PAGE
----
After receiving his master's, Lonnie G. Johnson joined the U.S. Air Force and gradually established himself as an important member of the government scientific establishment. He was assigned to the Strategic Air Command, where he helped develop the stealth bomber program. His other assignments included analyzing plutonium fuel spheres at the Savannah River National Laboratory, and working as a systems engineer for the Galileo mission to Jupiter and the Cassini mission to Saturn.
Even while working for the Air Force, Johnson continued to pursue his own inventions in his spare time. One of his longtime pet projects was an environmentally friendly heat pump that used water instead of Freon. Johnson finally completed a prototype one night in 1982 and decided to test it in his bathroom. He aimed the nozzle into his bathtub, pulled the lever and blasted a powerful stream of water straight into the tub. Johnson's instantaneous and instinctive reaction, since shared by millions of kids around the world, was pure delight.
In 1989, after another seven years of tinkering and tireless sales-pitching, during which he left the Air Force to go into business for himself, Johnson finally sold his device, renamed the "Super Soaker," to the Larami Corporation, which put it into mass production. The Super Soaker, vastly superior to previous generations of squirt guns, quickly became one of the most popular toys in the world, and has held its ranking among the world's top 20 best-selling toys every year since its creation.
The Johnson Thermoelectric Energy Converter
Propelled by the success of the Super Soaker, Lonnie Johnson founded his own company, Johnson Research & Development, and went on to acquire more than 100 patents. Some of his inventions, including a ceramic battery and hair rollers that set without heat, have achieved commercial success. Others, including a diaper that plays a nursery rhyme when soiled, failed to catch on.
In recent years, however, Johnson developed one of his most ambitious and important inventions to date: the Johnson Thermoelectric Energy Converter, an advanced heat engine that can reportedly convert solar energy into electricity with twice the efficiency of current methods, and without any moving parts. While it remains only a prototype, the JTEC has the potential to make solar power competitive with coal, at long last fulfilling the dream of efficient, renewable solar energy.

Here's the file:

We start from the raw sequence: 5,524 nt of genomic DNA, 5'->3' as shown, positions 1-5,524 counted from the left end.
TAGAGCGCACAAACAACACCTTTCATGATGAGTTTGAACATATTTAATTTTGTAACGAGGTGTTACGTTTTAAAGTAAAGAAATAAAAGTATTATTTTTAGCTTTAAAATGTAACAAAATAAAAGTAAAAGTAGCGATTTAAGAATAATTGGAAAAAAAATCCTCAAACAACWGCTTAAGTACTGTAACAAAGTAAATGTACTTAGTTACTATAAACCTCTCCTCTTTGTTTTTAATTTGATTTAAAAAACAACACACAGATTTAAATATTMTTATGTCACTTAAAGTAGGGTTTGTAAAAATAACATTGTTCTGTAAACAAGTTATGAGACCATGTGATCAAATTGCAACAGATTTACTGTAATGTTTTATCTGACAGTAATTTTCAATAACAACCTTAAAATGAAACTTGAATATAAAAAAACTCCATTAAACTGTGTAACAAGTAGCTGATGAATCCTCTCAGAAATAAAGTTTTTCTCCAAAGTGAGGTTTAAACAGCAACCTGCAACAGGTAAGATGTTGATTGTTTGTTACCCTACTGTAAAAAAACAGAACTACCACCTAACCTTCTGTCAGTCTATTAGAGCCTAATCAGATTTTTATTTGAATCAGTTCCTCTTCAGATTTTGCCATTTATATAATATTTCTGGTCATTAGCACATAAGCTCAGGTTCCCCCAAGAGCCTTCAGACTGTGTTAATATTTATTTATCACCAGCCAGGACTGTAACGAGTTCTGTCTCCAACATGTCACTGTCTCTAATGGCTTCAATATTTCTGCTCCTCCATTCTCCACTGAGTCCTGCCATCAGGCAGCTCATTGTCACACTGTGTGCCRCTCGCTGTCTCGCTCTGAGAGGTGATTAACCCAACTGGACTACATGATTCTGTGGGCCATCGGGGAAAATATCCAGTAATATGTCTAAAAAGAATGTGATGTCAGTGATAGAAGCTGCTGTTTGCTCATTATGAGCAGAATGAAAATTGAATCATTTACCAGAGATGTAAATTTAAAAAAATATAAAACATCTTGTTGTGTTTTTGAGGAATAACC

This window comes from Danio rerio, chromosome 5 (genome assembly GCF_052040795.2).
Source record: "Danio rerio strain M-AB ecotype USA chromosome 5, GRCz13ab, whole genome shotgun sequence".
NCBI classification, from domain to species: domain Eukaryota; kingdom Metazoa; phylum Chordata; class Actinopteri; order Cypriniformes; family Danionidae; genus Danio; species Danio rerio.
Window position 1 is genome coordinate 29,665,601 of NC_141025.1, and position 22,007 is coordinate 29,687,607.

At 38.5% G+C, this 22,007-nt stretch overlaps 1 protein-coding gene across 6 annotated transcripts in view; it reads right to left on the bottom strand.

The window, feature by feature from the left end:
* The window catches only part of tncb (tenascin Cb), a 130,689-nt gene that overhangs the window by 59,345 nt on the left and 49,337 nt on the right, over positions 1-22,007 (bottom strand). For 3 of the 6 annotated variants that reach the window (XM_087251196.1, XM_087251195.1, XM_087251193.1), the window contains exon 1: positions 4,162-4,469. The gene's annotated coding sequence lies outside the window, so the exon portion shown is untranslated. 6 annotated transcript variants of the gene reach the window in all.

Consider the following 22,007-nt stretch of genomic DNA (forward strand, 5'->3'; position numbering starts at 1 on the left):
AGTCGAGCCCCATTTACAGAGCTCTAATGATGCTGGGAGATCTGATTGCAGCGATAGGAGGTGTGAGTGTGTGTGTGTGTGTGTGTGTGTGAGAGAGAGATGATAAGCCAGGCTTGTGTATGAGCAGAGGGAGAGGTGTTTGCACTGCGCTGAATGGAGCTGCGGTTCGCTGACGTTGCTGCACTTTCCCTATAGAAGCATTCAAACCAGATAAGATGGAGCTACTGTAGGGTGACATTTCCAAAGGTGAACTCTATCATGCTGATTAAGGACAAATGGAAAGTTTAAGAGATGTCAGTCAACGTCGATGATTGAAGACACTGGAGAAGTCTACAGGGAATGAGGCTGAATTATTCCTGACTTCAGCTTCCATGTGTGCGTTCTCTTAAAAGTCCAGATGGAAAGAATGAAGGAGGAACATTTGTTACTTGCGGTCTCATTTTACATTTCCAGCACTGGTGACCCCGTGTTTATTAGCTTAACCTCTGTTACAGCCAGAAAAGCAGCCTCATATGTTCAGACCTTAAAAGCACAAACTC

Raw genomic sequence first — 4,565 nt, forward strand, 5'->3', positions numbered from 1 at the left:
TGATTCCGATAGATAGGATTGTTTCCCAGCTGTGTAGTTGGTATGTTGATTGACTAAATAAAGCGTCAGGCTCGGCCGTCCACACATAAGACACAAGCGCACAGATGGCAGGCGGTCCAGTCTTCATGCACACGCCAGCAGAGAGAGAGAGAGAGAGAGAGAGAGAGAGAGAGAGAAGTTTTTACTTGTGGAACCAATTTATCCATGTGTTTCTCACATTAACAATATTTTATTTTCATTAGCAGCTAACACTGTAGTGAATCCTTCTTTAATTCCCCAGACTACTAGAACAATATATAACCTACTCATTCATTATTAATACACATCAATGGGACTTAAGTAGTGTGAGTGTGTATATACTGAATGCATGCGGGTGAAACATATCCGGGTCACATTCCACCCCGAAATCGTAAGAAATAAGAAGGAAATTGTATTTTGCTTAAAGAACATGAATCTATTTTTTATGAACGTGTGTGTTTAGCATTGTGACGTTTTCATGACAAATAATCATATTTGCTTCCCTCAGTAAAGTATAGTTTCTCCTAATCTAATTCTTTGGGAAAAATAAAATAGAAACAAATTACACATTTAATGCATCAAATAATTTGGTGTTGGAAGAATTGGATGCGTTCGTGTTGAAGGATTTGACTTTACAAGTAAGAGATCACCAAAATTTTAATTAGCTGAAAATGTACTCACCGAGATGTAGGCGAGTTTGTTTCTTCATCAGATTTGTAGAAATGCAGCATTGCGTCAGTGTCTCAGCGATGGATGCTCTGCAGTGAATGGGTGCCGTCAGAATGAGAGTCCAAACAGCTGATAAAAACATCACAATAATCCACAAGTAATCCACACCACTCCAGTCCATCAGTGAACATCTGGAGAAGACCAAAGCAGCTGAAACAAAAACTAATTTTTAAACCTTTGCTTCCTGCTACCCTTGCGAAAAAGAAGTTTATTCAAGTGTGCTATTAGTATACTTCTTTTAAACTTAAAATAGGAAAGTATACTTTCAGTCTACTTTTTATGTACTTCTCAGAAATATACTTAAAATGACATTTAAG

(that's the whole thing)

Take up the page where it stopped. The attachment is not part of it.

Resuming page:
Since leaving the Air Force, Lonnie Johnson has been one of a rare breed of scientists: the independent inventor working outside the scientific establishment. Had he retired upon patenting the Super Soaker, Johnson would still go down as one of the most successful inventors and entrepreneurs of his generation.
However, if he manages to perfect the JTEC, Johnson will carve out a much greater place in history as one of the seminal figures of the ongoing green technology revolution. Paul Werbos of the National Science Foundation sums up the immense importance of Johnson's work: "This is a whole new family of technology ... It's like discovering a new continent. You don't know what's there, but you sure want to explore it to find out ... It has a darn good chance of being the best thing on Earth."
In Recent Years
For his work on the JTEC, Lonnie Johnson received the Breakthrough Award from Popular Mechanics in 2008. More recently, he has been working with the Palo Alto Research Center Incorporated in California to further fund and develop the JTEC. He is hoping that the converter will be operable in the next several years.
In 2011, Johnson was inducted into the State of Alabama Engineering Hall of Fame.
Johnson and his wife Linda Moore have four children and live in the Ansley Park neighborhood of Atlanta, Georgia.